Essential oils (EOs) are complex natural products of plant origin and exhibit different desirable, e.g., antimicrobial properties. Their growth inhibition effect on the pathogenic fungi of the genus, Fusarium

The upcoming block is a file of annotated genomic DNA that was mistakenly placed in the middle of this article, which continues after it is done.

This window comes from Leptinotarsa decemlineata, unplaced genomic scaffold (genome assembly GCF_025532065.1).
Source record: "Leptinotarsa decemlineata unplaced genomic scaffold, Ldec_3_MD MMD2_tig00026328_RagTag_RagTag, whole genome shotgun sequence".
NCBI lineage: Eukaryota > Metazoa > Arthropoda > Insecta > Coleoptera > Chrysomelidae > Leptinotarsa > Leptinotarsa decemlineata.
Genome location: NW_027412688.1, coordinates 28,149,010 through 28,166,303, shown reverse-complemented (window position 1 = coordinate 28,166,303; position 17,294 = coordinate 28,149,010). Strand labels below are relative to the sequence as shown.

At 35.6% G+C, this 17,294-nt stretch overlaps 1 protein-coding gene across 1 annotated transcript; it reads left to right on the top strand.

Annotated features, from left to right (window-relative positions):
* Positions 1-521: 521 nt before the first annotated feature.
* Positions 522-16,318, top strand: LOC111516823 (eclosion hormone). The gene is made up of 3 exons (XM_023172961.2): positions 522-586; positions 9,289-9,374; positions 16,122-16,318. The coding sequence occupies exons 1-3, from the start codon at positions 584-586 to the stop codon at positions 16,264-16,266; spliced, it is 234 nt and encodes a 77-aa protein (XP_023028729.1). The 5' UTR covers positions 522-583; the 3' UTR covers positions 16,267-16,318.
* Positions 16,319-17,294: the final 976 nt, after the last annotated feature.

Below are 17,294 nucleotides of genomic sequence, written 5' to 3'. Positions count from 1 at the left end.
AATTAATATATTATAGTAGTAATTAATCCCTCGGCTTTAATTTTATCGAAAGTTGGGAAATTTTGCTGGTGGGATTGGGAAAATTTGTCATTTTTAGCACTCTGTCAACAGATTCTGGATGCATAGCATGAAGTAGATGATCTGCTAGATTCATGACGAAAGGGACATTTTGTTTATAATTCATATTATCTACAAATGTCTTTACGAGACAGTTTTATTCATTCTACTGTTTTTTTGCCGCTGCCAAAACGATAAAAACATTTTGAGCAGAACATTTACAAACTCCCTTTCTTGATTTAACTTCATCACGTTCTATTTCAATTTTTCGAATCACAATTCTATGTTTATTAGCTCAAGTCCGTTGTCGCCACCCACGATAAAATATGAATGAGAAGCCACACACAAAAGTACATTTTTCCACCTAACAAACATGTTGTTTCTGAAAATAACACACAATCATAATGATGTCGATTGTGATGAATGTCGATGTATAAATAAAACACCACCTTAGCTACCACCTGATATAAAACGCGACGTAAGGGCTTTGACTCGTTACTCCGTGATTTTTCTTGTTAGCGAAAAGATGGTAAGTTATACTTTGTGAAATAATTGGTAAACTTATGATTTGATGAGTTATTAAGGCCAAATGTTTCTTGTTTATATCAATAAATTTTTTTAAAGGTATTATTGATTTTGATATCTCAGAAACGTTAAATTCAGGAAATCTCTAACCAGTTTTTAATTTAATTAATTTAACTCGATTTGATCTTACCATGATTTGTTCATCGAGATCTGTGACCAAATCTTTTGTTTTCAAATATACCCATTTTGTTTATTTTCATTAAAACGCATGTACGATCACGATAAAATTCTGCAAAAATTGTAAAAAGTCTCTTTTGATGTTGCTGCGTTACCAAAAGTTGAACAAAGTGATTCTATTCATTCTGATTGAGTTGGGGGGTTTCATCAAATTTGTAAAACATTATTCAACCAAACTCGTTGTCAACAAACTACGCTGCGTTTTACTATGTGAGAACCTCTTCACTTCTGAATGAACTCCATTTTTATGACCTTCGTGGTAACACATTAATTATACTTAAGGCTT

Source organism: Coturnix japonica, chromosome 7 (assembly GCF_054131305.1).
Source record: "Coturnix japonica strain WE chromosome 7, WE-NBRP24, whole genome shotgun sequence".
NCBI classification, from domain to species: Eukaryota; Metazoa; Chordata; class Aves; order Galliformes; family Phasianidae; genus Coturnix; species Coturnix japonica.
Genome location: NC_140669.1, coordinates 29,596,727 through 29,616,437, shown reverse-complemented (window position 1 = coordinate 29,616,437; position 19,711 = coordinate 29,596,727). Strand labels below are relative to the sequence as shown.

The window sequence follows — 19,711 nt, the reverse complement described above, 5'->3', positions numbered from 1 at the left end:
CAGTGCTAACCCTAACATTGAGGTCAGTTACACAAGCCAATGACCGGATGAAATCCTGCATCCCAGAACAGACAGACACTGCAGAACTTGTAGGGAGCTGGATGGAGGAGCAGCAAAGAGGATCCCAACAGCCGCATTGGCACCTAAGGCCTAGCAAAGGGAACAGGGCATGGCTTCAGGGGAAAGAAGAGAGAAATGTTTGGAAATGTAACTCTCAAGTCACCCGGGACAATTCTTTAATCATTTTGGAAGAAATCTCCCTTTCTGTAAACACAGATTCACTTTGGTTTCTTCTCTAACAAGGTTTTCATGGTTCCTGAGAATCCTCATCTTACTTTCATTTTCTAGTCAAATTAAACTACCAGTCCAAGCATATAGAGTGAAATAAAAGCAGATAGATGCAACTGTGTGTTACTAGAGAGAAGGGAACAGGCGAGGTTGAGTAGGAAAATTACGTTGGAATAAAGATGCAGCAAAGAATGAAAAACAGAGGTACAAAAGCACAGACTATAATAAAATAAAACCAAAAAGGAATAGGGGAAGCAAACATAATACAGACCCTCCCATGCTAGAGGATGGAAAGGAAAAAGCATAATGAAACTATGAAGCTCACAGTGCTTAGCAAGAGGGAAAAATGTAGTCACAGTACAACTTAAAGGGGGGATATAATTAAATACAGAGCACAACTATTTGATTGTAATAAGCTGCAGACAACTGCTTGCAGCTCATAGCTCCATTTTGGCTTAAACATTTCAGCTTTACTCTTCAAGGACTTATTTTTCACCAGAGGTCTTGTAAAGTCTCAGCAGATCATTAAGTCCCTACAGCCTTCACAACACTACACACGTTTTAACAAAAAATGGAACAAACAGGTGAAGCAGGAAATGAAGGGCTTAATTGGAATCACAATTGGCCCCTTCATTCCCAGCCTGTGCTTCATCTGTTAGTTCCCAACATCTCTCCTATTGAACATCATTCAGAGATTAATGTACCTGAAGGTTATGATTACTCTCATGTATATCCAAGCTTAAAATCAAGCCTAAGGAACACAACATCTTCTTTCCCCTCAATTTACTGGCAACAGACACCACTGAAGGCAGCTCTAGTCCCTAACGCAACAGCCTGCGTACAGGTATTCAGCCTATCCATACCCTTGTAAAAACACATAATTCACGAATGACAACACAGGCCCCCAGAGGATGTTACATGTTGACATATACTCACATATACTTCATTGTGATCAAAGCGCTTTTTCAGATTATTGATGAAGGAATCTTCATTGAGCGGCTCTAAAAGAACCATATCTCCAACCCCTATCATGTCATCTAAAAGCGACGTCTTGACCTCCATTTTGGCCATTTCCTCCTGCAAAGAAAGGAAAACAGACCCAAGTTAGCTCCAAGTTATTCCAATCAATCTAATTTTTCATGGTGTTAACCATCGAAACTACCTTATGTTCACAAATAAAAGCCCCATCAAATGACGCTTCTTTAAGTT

, which forms deoxynivalenol (DON), has been documented. DON is the most common contaminant of grains and their products, causing strong emetic effects after their consumption. The aim of the study was to investigate the ability of selected EOs to degrade DON under in vitro conditions, using various incubation terms. The impact of a different temperature, pH, incubation time, mycotoxin, and essential oil concentration was tested. The results indicate that the kind of EO influences the effectiveness of mycotoxin level reduction, and the most effective EOs were palmarosa and lemon oils. A higher reduction of DON content by EOs was achieved after 24 h of the experiment (up to 72%), at a pH range between 3 and 6 and a temperature of 20 °C. Moreover, the effect of various doses of white and pink grapefruit and palmarosa EOs (100 and 200 μL/mL) on toxin level reduction was observed. The experiment confirmed that the selected EOs may be effective in DON reduction, as previously documented in experiments with zearalenone.
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